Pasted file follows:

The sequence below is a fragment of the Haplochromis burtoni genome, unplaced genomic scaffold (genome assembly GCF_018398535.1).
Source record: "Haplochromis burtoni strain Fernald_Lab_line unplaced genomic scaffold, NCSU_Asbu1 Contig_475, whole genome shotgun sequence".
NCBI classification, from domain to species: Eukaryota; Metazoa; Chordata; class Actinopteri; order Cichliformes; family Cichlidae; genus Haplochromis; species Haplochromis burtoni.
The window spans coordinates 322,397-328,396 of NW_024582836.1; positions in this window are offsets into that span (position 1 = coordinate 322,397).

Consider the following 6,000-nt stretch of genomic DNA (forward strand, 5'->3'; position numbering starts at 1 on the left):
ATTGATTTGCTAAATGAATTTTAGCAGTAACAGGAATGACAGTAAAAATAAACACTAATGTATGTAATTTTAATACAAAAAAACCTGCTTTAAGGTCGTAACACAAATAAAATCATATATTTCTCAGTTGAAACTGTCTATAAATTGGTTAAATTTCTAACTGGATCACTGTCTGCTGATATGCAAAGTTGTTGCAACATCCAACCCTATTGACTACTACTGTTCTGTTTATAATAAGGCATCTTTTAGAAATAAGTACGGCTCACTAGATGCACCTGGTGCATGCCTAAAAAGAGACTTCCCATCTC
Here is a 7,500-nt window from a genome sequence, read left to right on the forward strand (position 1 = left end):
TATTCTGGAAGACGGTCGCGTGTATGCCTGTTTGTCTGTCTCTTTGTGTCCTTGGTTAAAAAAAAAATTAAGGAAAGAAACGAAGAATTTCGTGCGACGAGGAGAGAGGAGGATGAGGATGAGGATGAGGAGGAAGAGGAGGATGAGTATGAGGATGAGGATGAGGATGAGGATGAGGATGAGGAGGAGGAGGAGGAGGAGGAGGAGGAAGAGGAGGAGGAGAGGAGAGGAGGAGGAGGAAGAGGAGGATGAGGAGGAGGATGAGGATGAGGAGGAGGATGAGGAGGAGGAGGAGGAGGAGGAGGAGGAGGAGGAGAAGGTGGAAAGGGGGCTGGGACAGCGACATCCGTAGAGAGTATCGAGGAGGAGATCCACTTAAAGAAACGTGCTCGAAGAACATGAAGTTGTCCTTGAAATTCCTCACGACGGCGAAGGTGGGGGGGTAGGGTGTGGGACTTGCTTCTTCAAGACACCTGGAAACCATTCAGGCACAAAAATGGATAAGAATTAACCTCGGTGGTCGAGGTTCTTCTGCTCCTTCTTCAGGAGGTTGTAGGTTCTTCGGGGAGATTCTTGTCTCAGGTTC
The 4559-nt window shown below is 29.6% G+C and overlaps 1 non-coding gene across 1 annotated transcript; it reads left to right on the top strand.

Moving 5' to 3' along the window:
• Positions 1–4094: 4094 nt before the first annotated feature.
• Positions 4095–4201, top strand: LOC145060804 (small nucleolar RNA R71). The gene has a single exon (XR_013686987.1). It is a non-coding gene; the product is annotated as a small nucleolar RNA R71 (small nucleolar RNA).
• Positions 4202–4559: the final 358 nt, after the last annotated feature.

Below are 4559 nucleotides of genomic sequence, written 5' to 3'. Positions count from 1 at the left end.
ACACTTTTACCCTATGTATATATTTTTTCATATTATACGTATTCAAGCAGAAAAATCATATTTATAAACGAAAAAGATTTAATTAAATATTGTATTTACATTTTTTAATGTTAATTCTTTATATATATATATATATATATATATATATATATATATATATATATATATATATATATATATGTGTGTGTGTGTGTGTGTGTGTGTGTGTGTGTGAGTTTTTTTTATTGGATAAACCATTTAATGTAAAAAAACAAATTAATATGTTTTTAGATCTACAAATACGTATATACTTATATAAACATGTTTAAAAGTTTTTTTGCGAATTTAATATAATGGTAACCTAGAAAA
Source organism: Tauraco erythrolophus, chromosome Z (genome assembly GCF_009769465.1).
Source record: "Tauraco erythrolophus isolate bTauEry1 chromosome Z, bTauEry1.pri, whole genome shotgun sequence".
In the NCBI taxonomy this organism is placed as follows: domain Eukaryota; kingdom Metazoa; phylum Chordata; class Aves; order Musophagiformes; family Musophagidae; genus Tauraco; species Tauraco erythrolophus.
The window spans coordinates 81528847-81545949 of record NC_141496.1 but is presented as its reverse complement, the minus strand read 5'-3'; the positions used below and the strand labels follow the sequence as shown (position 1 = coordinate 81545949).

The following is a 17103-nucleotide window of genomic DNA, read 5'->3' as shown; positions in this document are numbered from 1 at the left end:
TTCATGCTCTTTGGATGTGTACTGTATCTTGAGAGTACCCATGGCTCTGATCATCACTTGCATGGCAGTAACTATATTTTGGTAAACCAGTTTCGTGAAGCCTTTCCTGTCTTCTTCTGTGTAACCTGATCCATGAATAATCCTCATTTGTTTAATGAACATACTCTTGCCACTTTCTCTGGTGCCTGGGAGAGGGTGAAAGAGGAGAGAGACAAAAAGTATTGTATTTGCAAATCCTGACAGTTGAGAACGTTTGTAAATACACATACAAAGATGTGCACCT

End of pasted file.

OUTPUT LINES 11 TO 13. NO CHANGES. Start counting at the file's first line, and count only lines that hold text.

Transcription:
• Positions 1–4094: 4094 nt before the first annotated feature.
• Positions 4095–4201, top strand: LOC145060804 (small nucleolar RNA R71). The gene has a single exon (XR_013686987.1). It is a non-coding gene; the product is annotated as a small nucleolar RNA R71 (small nucleolar RNA).
• Positions 4202–4559: the final 358 nt, after the last annotated feature.